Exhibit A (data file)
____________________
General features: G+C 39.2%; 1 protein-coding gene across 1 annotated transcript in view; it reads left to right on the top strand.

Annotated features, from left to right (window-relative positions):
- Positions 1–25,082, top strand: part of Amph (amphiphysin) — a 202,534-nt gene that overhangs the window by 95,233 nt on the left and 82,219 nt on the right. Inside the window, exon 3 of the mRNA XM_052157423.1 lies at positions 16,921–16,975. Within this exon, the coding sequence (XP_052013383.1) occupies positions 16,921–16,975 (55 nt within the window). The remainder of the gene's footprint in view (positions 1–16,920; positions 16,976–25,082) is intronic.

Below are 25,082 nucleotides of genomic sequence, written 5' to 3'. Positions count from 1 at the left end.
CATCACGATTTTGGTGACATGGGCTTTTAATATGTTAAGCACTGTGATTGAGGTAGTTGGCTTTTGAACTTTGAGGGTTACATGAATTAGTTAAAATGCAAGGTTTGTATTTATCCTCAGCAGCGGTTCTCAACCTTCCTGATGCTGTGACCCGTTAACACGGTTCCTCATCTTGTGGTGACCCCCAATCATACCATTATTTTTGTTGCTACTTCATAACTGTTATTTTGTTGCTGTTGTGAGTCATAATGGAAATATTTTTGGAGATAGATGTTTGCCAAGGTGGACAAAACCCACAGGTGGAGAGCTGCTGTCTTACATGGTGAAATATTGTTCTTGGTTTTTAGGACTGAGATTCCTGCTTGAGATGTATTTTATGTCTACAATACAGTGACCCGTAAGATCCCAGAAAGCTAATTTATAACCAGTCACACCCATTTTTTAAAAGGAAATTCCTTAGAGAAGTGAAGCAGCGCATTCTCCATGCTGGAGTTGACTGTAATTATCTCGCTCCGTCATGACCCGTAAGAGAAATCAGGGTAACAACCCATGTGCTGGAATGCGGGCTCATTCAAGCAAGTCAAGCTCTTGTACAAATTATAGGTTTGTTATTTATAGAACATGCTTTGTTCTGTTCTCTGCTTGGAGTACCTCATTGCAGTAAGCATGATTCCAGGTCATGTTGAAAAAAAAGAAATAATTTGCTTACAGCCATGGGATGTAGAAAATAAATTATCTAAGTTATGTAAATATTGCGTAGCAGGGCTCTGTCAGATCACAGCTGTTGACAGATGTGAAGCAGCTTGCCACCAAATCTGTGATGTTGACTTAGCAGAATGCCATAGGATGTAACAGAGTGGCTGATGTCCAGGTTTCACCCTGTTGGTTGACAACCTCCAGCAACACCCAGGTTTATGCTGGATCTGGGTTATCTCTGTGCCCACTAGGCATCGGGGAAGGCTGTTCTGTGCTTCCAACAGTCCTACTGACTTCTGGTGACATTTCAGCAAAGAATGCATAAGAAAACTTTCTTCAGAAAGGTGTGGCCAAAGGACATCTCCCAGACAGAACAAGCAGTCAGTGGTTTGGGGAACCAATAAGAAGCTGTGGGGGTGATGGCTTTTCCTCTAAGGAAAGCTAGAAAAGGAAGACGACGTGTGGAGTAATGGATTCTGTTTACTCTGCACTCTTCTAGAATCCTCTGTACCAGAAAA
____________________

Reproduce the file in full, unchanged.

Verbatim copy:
General features: G+C 39.2%; 1 protein-coding gene across 1 annotated transcript in view; it reads left to right on the top strand.

Annotated features, from left to right (window-relative positions):
- Positions 1–25,082, top strand: part of Amph (amphiphysin) — a 202,534-nt gene that overhangs the window by 95,233 nt on the left and 82,219 nt on the right. Inside the window, exon 3 of the mRNA XM_052157423.1 lies at positions 16,921–16,975. Within this exon, the coding sequence (XP_052013383.1) occupies positions 16,921–16,975 (55 nt within the window). The remainder of the gene's footprint in view (positions 1–16,920; positions 16,976–25,082) is intronic.

Below are 25,082 nucleotides of genomic sequence, written 5' to 3'. Positions count from 1 at the left end.
CATCACGATTTTGGTGACATGGGCTTTTAATATGTTAAGCACTGTGATTGAGGTAGTTGGCTTTTGAACTTTGAGGGTTACATGAATTAGTTAAAATGCAAGGTTTGTATTTATCCTCAGCAGCGGTTCTCAACCTTCCTGATGCTGTGACCCGTTAACACGGTTCCTCATCTTGTGGTGACCCCCAATCATACCATTATTTTTGTTGCTACTTCATAACTGTTATTTTGTTGCTGTTGTGAGTCATAATGGAAATATTTTTGGAGATAGATGTTTGCCAAGGTGGACAAAACCCACAGGTGGAGAGCTGCTGTCTTACATGGTGAAATATTGTTCTTGGTTTTTAGGACTGAGATTCCTGCTTGAGATGTATTTTATGTCTACAATACAGTGACCCGTAAGATCCCAGAAAGCTAATTTATAACCAGTCACACCCATTTTTTAAAAGGAAATTCCTTAGAGAAGTGAAGCAGCGCATTCTCCATGCTGGAGTTGACTGTAATTATCTCGCTCCGTCATGACCCGTAAGAGAAATCAGGGTAACAACCCATGTGCTGGAATGCGGGCTCATTCAAGCAAGTCAAGCTCTTGTACAAATTATAGGTTTGTTATTTATAGAACATGCTTTGTTCTGTTCTCTGCTTGGAGTACCTCATTGCAGTAAGCATGATTCCAGGTCATGTTGAAAAAAAAGAAATAATTTGCTTACAGCCATGGGATGTAGAAAATAAATTATCTAAGTTATGTAAATATTGCGTAGCAGGGCTCTGTCAGATCACAGCTGTTGACAGATGTGAAGCAGCTTGCCACCAAATCTGTGATGTTGACTTAGCAGAATGCCATAGGATGTAACAGAGTGGCTGATGTCCAGGTTTCACCCTGTTGGTTGACAACCTCCAGCAACACCCAGGTTTATGCTGGATCTGGGTTATCTCTGTGCCCACTAGGCATCGGGGAAGGCTGTTCTGTGCTTCCAACAGTCCTACTGACTTCTGGTGACATTTCAGCAAAGAATGCATAAGAAAACTTTCTTCAGAAAGGTGTGGCCAAAGGACATCTCCCAGACAGAACAAGCAGTCAGTGGTTTGGGGAACCAATAAGAAGCTGTGGGGGTGATGGCTTTTCCTCTAAGGAAAGCTAGAAAAGGAAGACGACGTGTGGAGTAATGGATTCTGTTTACTCTGCACTCTTCTAGAATCCTCTGTACCAGAAAA